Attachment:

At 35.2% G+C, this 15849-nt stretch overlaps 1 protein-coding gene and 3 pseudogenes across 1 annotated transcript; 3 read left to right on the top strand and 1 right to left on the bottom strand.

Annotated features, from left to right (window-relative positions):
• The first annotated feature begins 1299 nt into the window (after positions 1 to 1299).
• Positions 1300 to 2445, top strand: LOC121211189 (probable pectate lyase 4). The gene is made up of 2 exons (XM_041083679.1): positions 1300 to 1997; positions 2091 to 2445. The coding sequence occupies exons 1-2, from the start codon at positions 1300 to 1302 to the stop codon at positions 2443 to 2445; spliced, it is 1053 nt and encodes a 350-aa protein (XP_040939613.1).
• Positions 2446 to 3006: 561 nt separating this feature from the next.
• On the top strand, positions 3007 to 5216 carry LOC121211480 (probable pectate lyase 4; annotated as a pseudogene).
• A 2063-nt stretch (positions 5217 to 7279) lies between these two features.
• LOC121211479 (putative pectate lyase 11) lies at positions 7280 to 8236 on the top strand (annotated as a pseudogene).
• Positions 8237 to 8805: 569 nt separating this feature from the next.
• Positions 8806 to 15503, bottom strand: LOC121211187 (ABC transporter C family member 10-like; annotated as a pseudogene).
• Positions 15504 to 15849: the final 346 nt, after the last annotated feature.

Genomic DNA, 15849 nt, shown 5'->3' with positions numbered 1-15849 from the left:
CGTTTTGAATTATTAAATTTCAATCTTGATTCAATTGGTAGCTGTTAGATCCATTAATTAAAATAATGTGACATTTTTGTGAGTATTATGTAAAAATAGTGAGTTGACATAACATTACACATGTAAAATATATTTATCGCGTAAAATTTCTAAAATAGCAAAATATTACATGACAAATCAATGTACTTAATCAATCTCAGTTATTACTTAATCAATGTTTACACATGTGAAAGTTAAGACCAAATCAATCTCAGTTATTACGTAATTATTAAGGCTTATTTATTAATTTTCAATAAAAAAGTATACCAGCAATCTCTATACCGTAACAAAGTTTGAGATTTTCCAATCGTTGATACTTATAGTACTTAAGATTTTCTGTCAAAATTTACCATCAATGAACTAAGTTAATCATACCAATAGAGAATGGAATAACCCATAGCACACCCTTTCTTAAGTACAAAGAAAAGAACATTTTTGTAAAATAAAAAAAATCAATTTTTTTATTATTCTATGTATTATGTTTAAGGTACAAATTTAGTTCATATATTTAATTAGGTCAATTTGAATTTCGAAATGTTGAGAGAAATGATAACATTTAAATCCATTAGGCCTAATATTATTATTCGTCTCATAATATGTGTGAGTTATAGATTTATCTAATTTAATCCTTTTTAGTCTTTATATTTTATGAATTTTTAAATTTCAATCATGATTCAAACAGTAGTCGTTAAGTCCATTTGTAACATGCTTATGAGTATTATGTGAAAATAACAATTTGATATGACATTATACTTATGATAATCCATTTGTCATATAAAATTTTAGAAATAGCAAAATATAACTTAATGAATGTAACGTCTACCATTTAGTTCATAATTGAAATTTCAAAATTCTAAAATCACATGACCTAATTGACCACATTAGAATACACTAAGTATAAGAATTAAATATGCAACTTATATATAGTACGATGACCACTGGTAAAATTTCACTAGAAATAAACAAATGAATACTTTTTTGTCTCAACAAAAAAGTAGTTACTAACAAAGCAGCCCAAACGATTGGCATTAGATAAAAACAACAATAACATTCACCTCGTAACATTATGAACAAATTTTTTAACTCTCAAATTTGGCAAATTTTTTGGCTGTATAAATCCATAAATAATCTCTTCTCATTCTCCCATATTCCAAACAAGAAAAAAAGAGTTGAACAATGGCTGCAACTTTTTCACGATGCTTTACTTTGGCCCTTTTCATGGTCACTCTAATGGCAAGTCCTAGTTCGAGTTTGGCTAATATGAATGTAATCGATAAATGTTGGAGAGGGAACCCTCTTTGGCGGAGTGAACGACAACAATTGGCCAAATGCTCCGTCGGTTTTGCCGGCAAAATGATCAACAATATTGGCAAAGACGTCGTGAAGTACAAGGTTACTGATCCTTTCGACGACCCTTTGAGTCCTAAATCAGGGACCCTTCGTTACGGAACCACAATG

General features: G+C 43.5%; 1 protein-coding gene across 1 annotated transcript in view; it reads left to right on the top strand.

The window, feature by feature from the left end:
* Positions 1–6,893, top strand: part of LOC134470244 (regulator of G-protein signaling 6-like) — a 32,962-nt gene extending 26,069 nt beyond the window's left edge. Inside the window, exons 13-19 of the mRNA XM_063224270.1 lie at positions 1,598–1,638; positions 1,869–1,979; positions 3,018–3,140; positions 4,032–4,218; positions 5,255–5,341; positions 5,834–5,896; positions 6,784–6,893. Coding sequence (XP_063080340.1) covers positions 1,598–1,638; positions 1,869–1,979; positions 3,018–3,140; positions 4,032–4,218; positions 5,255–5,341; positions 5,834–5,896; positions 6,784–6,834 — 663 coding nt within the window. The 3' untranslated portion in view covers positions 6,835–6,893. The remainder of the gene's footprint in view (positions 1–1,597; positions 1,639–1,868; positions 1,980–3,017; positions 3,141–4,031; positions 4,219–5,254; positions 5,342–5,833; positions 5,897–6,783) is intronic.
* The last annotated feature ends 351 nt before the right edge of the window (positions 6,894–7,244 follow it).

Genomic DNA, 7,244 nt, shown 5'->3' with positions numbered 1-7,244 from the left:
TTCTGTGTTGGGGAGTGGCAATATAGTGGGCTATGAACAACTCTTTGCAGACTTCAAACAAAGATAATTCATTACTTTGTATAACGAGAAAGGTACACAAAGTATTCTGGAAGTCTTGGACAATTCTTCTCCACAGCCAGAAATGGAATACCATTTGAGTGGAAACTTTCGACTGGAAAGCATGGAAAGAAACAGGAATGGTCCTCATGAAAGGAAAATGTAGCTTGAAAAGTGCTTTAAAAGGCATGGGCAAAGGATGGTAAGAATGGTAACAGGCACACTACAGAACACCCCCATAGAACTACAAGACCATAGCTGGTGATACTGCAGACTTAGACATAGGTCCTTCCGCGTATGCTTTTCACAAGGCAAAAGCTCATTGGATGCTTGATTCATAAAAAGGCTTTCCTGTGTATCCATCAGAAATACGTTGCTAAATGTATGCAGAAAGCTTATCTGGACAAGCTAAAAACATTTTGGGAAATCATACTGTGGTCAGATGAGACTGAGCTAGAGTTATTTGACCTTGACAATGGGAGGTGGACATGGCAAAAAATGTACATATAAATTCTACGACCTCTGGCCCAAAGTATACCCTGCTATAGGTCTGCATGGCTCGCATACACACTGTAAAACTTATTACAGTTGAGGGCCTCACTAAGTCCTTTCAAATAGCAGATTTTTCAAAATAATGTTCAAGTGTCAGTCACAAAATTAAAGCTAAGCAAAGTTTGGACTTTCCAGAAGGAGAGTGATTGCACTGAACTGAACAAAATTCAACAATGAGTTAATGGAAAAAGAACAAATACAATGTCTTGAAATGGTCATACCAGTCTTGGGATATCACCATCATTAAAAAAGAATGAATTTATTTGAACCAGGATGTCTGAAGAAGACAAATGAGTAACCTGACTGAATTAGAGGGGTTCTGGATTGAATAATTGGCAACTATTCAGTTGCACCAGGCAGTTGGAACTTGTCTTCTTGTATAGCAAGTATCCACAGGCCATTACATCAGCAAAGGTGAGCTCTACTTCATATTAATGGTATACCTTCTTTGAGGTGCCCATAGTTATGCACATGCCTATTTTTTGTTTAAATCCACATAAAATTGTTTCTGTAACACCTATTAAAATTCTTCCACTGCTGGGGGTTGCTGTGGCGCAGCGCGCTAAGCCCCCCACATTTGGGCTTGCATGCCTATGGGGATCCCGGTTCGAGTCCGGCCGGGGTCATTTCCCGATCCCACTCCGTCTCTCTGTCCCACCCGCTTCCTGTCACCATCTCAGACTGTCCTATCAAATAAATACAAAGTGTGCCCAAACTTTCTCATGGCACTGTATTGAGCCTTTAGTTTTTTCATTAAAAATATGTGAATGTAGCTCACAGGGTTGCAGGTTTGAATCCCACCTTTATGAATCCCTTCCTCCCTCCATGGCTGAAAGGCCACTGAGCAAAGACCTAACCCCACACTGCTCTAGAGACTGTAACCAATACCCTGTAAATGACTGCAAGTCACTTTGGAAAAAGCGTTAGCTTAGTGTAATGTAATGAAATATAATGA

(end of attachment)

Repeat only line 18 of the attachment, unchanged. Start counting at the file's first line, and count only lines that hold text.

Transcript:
Genomic DNA, 7,244 nt, shown 5'->3' with positions numbered 1-7,244 from the left: